Flute & Piccolo

History Of Instrument
The early Latin word for flute was "tibia", the same word for a shinbone. The early flute was made of bone, rather than wood which could split or break. It was associated with the recorder about 5,000 years ago. A flute held sideways existed in China 3,000 years ago, and may have existed in ancient Egypt. It kept changing until it was used in an orchestra in France in the 1600’s. It has been popular in modern times as well, with many solos written for it.
Flutes descended from the recorder, and were once made of wood (most piccolos today are still made of wood). They can be made of all types of metal, including silver, gold or platinum, or a combination. A favorite flute of the Chicago Symphony’s principal flutist some years ago had the head and main body of platinum, the chimney (hole into which the air goes) of gold, and the foot joint (small third section) of silver.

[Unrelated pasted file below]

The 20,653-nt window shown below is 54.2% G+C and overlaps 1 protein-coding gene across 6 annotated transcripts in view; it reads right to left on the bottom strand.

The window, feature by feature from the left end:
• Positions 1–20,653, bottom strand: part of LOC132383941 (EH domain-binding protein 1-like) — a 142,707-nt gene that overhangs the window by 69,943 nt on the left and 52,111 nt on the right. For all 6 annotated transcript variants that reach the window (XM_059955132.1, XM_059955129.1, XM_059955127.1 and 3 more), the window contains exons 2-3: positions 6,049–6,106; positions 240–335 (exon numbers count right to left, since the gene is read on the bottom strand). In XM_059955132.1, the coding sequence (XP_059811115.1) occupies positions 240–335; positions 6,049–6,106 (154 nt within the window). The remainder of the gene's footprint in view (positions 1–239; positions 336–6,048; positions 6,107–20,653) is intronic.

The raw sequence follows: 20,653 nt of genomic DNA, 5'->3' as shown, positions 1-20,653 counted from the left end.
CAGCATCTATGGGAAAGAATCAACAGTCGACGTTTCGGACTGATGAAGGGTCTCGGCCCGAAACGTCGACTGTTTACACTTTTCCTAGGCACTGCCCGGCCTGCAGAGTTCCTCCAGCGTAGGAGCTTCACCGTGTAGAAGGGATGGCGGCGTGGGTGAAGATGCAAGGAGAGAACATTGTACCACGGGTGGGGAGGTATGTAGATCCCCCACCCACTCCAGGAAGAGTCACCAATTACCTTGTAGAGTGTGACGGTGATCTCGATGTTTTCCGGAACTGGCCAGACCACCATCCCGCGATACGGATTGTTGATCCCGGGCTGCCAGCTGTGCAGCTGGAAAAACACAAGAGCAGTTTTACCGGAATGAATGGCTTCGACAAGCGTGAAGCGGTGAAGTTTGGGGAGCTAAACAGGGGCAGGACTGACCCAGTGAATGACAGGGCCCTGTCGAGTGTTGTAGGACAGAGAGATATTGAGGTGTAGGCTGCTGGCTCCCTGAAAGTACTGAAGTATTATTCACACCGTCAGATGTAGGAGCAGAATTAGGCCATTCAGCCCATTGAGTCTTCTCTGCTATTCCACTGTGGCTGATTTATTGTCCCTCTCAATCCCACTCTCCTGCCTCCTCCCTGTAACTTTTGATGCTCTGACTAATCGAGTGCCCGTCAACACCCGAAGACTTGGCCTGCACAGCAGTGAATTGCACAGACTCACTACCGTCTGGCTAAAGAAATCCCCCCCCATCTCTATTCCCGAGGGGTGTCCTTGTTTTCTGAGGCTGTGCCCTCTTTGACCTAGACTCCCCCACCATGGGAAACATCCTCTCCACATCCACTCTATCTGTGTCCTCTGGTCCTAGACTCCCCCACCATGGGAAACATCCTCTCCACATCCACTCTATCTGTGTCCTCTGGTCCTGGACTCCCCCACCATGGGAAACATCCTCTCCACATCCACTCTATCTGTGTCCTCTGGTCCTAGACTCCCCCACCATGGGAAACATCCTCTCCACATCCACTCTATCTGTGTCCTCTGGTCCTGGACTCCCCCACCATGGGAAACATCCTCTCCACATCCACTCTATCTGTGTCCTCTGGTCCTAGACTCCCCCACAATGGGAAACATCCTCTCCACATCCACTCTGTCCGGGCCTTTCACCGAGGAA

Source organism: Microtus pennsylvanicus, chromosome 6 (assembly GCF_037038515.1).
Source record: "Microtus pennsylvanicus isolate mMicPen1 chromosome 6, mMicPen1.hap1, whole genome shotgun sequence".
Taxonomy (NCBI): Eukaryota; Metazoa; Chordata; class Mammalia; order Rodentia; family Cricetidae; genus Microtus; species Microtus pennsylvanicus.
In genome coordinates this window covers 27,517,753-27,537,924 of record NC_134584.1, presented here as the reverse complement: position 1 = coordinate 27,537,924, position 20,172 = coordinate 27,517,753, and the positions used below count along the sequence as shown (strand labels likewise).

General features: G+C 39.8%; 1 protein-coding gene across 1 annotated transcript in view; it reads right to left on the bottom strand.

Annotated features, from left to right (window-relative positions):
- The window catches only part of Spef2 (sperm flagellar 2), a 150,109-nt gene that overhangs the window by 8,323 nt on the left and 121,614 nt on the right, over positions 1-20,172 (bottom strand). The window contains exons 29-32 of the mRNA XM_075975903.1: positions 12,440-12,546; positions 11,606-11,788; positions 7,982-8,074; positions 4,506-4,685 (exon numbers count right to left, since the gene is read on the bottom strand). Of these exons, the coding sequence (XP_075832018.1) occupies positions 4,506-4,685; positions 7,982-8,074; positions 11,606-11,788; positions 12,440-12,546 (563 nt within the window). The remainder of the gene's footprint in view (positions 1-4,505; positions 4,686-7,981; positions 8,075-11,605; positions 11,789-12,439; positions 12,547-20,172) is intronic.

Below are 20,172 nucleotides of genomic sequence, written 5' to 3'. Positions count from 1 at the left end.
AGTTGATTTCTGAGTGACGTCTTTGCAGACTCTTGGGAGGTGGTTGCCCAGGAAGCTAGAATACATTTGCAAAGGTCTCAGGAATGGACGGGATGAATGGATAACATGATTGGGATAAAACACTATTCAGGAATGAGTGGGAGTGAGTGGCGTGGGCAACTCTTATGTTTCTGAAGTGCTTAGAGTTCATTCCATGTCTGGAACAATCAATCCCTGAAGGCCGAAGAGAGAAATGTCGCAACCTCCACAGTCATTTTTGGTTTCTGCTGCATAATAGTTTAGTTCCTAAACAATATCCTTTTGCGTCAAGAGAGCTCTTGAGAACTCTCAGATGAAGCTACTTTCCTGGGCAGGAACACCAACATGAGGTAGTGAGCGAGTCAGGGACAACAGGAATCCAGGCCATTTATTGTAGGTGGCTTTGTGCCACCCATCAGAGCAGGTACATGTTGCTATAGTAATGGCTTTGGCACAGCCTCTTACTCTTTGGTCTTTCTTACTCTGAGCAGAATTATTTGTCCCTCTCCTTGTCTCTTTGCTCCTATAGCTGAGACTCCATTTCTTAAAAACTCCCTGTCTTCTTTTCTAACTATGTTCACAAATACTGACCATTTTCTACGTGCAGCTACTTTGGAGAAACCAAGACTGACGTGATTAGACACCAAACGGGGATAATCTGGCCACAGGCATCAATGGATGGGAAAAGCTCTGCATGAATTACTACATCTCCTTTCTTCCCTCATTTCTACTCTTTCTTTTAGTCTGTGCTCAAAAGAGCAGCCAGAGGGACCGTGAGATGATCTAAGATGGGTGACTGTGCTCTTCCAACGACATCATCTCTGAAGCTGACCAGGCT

Have you ever blown over an empty Coke bottle? It’s the same principle with the flute. But the flute’s much prettier to look at. And it’s more complicated to play, too! It’s the highest of the woodwinds (with the exception of the piccolo, which is not always included in the orchestra). The flute is the soprano of the woodwinds, and is 27 inches long. It is held sideways, and tones are made when air is blown across the sharp edge of a hole near one side. The fingers of a flutist are placed on pads which open or close other holes, hopefully creating the sound you want. The flute it thought of as being sharply pitched, but at the high end of its range it is soft and mellow.

A piccolo is a small flute, the word "piccolo" being the Italian word for "little". It’s half the size of a flute, and its notes are one octave higher. The sound is quite brilliant and can be heard over the sound of the entire orchestra. It is the highest pitched of all orchestral instruments, and is still often made of wood.

Guess who was the first major composer to use the piccolo in his orchestral music? It was Beethoven!


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